In “Brave Companions: portraits in history,” McCullough tells the story of interesting, sometimes forgotten Americans but it’s always a biography, a personal story in context, in a specific place.  The setting is as important as the person.

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I think “The Johnstown Flood” (1968) was the first McCullough book that I read.  It was a great story, dramatic, really riveting, so well written.  Many years later a Holy Family College graduate student used it as the basis for a history unit.  She traveled to Johnstown and created a great teaching unit.  The trip is still on my to do list.

 

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A few years later I read “The Great Bridge: the epic story of the building of the Brooklyn Bridge, (1983). I remember a great, dramatic story.  It was also very long.  John Augustus Roebling of Trenton died from an accident.  His son, Washington took over supervision; and he became incapacitated with the bends, which effected many workers who were construcing the huge piers underwater, reaching for bedrock.  Then there were the cables manufactured in Roebling’s Trenton factory.    A story of tragedy and determination. A great read.

In “Brave Companions” we read about the forgotten South American explorer, Alexander von Humboldt; Harriet Beecher Stowe (“Uncle Tom’s Cabin”);  Frederick Remington (western artist); Louis Agassiz (Harvard scientist); aviators, Charles and Anne Linberg, Beryl Markham.  Of special interest was Harry Caudill, a Kentucky lawyer who awakened the country to the tragedy of strip coal mining, black lung,  and the poverty of Appalachia. I also liked reading about photographer David Plowden, until recently I  had his book, “Commonplace,” a midwest tribute.

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I particularly liked McCullough’s chapter, “Washington on the Potomac,” a homage to our Capital, it’s old hotels, monuments and plaques, government buildings and institutions, the books written about and films made.    He writes, “What I am drawn to and moved by is historical Washington, or rather the presence of history almost everywhere one turns. It is hard to imagine anyone with a sense of history not being moved. No city in the country keeps and commemorates history as this one does.  Washington insists we remember, with statues and plaques and memorials and words carved in Stone, with libraries, archives, museums, and numerous, magnificent old houses . . .”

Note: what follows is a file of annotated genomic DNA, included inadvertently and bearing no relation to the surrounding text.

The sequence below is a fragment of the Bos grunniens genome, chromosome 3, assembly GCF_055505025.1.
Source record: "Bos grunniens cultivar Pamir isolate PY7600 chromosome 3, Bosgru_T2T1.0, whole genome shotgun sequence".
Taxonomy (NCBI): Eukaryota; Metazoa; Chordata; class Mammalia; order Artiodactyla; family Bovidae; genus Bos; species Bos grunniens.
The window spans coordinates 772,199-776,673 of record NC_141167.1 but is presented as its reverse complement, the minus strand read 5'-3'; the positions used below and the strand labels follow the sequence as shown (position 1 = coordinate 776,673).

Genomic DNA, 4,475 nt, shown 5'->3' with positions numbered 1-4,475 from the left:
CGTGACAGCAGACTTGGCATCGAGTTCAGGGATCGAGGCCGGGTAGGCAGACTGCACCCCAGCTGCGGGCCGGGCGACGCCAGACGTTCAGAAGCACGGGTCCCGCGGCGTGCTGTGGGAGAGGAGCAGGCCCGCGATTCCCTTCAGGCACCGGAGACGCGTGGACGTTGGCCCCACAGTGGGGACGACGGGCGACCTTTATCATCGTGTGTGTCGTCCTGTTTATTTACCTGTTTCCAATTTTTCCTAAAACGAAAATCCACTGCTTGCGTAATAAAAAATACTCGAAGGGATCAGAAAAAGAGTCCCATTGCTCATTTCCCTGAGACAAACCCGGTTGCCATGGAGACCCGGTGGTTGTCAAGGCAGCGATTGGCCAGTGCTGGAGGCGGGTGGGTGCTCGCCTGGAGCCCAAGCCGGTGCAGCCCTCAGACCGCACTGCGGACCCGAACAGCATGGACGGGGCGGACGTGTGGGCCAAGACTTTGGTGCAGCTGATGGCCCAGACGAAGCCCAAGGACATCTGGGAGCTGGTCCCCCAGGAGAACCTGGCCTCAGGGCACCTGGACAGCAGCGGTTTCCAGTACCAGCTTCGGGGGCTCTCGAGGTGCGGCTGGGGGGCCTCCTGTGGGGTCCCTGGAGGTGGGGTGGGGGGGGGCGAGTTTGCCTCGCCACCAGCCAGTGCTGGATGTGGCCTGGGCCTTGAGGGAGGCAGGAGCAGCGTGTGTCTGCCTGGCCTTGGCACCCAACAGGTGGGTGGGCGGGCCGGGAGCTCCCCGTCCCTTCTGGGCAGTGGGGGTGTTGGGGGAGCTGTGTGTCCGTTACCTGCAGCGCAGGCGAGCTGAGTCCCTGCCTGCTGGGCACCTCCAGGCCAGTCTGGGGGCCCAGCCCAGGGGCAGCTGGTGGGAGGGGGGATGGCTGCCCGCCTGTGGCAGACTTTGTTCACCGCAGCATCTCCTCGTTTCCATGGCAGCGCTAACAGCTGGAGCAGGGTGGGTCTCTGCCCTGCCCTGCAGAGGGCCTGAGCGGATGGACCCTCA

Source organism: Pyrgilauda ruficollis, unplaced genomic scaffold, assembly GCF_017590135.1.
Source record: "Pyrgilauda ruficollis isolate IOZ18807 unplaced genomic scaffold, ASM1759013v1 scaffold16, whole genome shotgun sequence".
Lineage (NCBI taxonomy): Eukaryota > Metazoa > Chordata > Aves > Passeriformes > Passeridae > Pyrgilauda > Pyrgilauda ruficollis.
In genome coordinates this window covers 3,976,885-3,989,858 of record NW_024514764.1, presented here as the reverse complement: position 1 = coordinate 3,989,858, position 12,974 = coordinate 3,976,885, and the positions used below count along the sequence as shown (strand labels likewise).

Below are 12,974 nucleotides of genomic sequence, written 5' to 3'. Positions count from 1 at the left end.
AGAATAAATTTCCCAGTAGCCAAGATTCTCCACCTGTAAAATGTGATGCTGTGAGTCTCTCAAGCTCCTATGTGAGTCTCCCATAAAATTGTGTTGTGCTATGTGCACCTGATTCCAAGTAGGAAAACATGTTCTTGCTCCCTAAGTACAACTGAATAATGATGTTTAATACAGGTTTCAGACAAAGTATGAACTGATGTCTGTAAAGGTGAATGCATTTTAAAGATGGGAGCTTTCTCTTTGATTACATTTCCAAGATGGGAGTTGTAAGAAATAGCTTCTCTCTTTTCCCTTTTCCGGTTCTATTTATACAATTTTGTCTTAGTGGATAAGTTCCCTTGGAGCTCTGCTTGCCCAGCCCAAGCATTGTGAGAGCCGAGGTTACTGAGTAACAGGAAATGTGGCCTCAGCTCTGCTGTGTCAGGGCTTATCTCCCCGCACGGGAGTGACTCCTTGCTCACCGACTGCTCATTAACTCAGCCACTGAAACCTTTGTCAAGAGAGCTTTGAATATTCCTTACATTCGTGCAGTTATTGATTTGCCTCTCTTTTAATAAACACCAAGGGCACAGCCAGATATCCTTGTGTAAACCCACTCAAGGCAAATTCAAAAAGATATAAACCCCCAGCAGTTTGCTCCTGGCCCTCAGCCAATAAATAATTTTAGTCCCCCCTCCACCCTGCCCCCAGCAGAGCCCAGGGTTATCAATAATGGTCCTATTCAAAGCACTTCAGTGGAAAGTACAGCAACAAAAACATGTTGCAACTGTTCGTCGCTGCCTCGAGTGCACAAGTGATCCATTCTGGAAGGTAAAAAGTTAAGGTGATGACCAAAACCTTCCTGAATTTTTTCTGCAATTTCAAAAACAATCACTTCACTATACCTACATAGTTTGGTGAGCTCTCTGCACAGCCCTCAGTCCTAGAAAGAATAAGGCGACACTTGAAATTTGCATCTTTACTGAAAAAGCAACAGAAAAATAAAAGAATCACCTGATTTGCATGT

He is captivated by images of Washington characters, Truman who is the subject of another one of his books, but also Lincoln who he senses throughout the city.  McCullough also asks (relevant today), “Why do so many politicians feel obliged to get away from the city at every chance? They claim a pressing need to get back to the real America.  To win votes, many of them like also to deride the city and mock it’s institutions.  They run against Washington, in the shabby spirit made fashionable in recent presendential campaigns.  It’s as if they find the city alien or feel that too close an asssociation with it might somehow be dishonorable.  It is if they want to get away from history when clearly history is what they need, they most of all, and now more than ever.”  Could that have been written today instead of 1956 when it was first published.

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McCullough suggests politicians spend time on the Mall, in the National History Museum, or the National Gallery. “This is our capital. It speaks of who we are, what we have accomplished, what we value.”  It was Capre corn but the bus ride Jefferson Smith (Jimmy Stewart) takes through Washington, D.C. in “Mr. Smith Goes to Washington” echoes McCullough.  “Prize tolerance and horse sense. And some time, somewhere along the way, do something for your country.”

I like David McCullough’s sense of history, his interest in individual “brave” stories and his emphasis on background and place.  I’ve read a few other McCullough books (“1776” and “ Greater Journey: Americans in Paris.”) but I want to read “ John Adams” and “Truman.”  “Morning on Horseback,” about Theodore Roosevelt and “The Wright Brothers” are also on my list.

But like McCullough.  We need to know our history.